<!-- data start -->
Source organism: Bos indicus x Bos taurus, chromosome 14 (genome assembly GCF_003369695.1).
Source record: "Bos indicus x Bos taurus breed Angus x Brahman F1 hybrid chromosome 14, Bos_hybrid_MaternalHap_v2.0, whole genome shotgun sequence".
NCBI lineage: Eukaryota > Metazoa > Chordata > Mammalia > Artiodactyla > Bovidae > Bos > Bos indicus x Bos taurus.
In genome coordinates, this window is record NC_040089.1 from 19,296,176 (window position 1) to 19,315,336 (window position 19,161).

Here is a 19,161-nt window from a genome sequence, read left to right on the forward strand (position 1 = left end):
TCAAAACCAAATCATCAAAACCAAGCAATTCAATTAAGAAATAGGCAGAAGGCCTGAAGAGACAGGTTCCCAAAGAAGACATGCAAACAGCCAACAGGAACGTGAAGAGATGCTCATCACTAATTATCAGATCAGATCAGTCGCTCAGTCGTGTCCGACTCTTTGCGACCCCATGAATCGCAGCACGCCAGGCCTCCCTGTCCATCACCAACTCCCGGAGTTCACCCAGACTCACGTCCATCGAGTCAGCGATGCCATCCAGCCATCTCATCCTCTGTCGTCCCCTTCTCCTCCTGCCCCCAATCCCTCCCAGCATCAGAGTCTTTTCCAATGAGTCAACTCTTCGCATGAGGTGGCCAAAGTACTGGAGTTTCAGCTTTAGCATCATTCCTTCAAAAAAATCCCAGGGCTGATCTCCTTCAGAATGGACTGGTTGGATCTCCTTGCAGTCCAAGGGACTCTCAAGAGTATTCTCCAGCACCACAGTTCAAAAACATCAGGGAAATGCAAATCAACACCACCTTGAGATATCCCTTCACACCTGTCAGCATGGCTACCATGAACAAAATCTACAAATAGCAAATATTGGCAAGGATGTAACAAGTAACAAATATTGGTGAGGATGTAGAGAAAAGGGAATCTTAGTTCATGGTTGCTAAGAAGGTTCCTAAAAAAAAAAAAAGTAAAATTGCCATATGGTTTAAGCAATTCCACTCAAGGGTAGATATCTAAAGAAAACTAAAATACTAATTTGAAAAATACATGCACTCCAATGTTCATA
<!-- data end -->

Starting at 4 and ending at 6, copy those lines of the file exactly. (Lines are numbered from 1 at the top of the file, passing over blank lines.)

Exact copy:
In genome coordinates, this window is record NC_040089.1 from 19,296,176 (window position 1) to 19,315,336 (window position 19,161).

Here is a 19,161-nt window from a genome sequence, read left to right on the forward strand (position 1 = left end):
TCAAAACCAAATCATCAAAACCAAGCAATTCAATTAAGAAATAGGCAGAAGGCCTGAAGAGACAGGTTCCCAAAGAAGACATGCAAACAGCCAACAGGAACGTGAAGAGATGCTCATCACTAATTATCAGATCAGATCAGTCGCTCAGTCGTGTCCGACTCTTTGCGACCCCATGAATCGCAGCACGCCAGGCCTCCCTGTCCATCACCAACTCCCGGAGTTCACCCAGACTCACGTCCATCGAGTCAGCGATGCCATCCAGCCATCTCATCCTCTGTCGTCCCCTTCTCCTCCTGCCCCCAATCCCTCCCAGCATCAGAGTCTTTTCCAATGAGTCAACTCTTCGCATGAGGTGGCCAAAGTACTGGAGTTTCAGCTTTAGCATCATTCCTTCAAAAAAATCCCAGGGCTGATCTCCTTCAGAATGGACTGGTTGGATCTCCTTGCAGTCCAAGGGACTCTCAAGAGTATTCTCCAGCACCACAGTTCAAAAACATCAGGGAAATGCAAATCAACACCACCTTGAGATATCCCTTCACACCTGTCAGCATGGCTACCATGAACAAAATCTACAAATAGCAAATATTGGCAAGGATGTAACAAGTAACAAATATTGGTGAGGATGTAGAGAAAAGGGAATCTTAGTTCATGGTTGCTAAGAAGGTTCCTAAAAAAAAAAAAAGTAAAATTGCCATATGGTTTAAGCAATTCCACTCAAGGGTAGATATCTAAAGAAAACTAAAATACTAATTTGAAAAATACATGCACTCCAATGTTCATA